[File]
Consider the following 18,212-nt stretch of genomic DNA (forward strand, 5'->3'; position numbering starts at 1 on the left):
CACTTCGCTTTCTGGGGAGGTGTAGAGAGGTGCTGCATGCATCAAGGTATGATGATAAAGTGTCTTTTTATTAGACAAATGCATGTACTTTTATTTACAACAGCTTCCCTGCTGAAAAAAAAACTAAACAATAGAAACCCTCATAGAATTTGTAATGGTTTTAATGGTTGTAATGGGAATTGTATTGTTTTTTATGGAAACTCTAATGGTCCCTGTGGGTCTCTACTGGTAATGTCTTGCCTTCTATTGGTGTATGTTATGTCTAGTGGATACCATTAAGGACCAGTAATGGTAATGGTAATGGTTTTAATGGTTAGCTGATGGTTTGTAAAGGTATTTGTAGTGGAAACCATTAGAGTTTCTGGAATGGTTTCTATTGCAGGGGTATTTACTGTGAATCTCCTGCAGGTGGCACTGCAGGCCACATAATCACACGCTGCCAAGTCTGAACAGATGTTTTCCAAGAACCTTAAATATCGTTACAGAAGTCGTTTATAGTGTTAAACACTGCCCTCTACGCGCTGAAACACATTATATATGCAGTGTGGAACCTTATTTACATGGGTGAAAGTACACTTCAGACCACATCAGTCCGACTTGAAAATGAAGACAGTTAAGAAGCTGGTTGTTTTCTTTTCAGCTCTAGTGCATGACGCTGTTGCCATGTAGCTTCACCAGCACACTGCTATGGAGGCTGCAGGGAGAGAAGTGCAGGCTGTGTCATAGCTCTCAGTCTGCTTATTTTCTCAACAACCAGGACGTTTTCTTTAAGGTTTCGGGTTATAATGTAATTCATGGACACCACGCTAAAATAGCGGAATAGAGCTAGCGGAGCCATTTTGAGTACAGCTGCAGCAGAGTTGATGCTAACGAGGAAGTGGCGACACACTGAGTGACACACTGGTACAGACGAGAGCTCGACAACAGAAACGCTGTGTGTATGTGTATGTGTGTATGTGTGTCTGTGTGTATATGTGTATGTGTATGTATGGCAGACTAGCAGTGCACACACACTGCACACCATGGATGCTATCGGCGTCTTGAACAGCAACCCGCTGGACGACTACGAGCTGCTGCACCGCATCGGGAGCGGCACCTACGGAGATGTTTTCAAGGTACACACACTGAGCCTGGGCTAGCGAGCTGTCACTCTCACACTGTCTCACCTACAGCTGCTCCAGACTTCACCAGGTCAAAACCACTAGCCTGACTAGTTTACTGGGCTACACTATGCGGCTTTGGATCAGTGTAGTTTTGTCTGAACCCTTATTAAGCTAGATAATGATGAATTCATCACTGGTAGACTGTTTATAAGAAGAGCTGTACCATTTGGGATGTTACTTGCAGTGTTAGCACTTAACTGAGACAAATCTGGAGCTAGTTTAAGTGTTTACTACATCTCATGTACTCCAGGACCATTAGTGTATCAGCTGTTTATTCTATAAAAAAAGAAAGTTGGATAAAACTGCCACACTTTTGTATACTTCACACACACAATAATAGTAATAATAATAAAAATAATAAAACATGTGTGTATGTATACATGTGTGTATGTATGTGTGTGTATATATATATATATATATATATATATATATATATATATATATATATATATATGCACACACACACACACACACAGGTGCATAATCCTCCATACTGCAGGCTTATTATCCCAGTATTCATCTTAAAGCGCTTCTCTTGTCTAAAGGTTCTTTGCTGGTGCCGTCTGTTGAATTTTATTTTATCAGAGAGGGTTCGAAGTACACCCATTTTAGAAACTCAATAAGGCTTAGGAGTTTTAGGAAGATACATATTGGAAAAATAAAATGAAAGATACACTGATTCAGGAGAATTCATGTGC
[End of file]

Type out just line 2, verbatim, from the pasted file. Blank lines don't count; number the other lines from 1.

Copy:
CACTTCGCTTTCTGGGGAGGTGTAGAGAGGTGCTGCATGCATCAAGGTATGATGATAAAGTGTCTTTTTATTAGACAAATGCATGTACTTTTATTTACAACAGCTTCCCTGCTGAAAAAAAAACTAAACAATAGAAACCCTCATAGAATTTGTAATGGTTTTAATGGTTGTAATGGGAATTGTATTGTTTTTTATGGAAACTCTAATGGTCCCTGTGGGTCTCTACTGGTAATGTCTTGCCTTCTATTGGTGTATGTTATGTCTAGTGGATACCATTAAGGACCAGTAATGGTAATGGTAATGGTTTTAATGGTTAGCTGATGGTTTGTAAAGGTATTTGTAGTGGAAACCATTAGAGTTTCTGGAATGGTTTCTATTGCAGGGGTATTTACTGTGAATCTCCTGCAGGTGGCACTGCAGGCCACATAATCACACGCTGCCAAGTCTGAACAGATGTTTTCCAAGAACCTTAAATATCGTTACAGAAGTCGTTTATAGTGTTAAACACTGCCCTCTACGCGCTGAAACACATTATATATGCAGTGTGGAACCTTATTTACATGGGTGAAAGTACACTTCAGACCACATCAGTCCGACTTGAAAATGAAGACAGTTAAGAAGCTGGTTGTTTTCTTTTCAGCTCTAGTGCATGACGCTGTTGCCATGTAGCTTCACCAGCACACTGCTATGGAGGCTGCAGGGAGAGAAGTGCAGGCTGTGTCATAGCTCTCAGTCTGCTTATTTTCTCAACAACCAGGACGTTTTCTTTAAGGTTTCGGGTTATAATGTAATTCATGGACACCACGCTAAAATAGCGGAATAGAGCTAGCGGAGCCATTTTGAGTACAGCTGCAGCAGAGTTGATGCTAACGAGGAAGTGGCGACACACTGAGTGACACACTGGTACAGACGAGAGCTCGACAACAGAAACGCTGTGTGTATGTGTATGTGTGTATGTGTGTCTGTGTGTATATGTGTATGTGTATGTATGGCAGACTAGCAGTGCACACACACTGCACACCATGGATGCTATCGGCGTCTTGAACAGCAACCCGCTGGACGACTACGAGCTGCTGCACCGCATCGGGAGCGGCACCTACGGAGATGTTTTCAAGGTACACACACTGAGCCTGGGCTAGCGAGCTGTCACTCTCACACTGTCTCACCTACAGCTGCTCCAGACTTCACCAGGTCAAAACCACTAGCCTGACTAGTTTACTGGGCTACACTATGCGGCTTTGGATCAGTGTAGTTTTGTCTGAACCCTTATTAAGCTAGATAATGATGAATTCATCACTGGTAGACTGTTTATAAGAAGAGCTGTACCATTTGGGATGTTACTTGCAGTGTTAGCACTTAACTGAGACAAATCTGGAGCTAGTTTAAGTGTTTACTACATCTCATGTACTCCAGGACCATTAGTGTATCAGCTGTTTATTCTATAAAAAAAGAAAGTTGGATAAAACTGCCACACTTTTGTATACTTCACACACACAATAATAGTAATAATAATAAAAATAATAAAACATGTGTGTATGTATACATGTGTGTATGTATGTGTGTGTATATATATATATATATATATATATATATATATATATATATATATATATATATGCACACACACACACACACACAGGTGCATAATCCTCCATACTGCAGGCTTATTATCCCAGTATTCATCTTAAAGCGCTTCTCTTGTCTAAAGGTTCTTTGCTGGTGCCGTCTGTTGAATTTTATTTTATCAGAGAGGGTTCGAAGTACACCCATTTTAGAAACTCAATAAGGCTTAGGAGTTTTAGGAAGATACATATTGGAAAAATAAAATGAAAGATACACTGATTCAGGAGAATTCATGTGC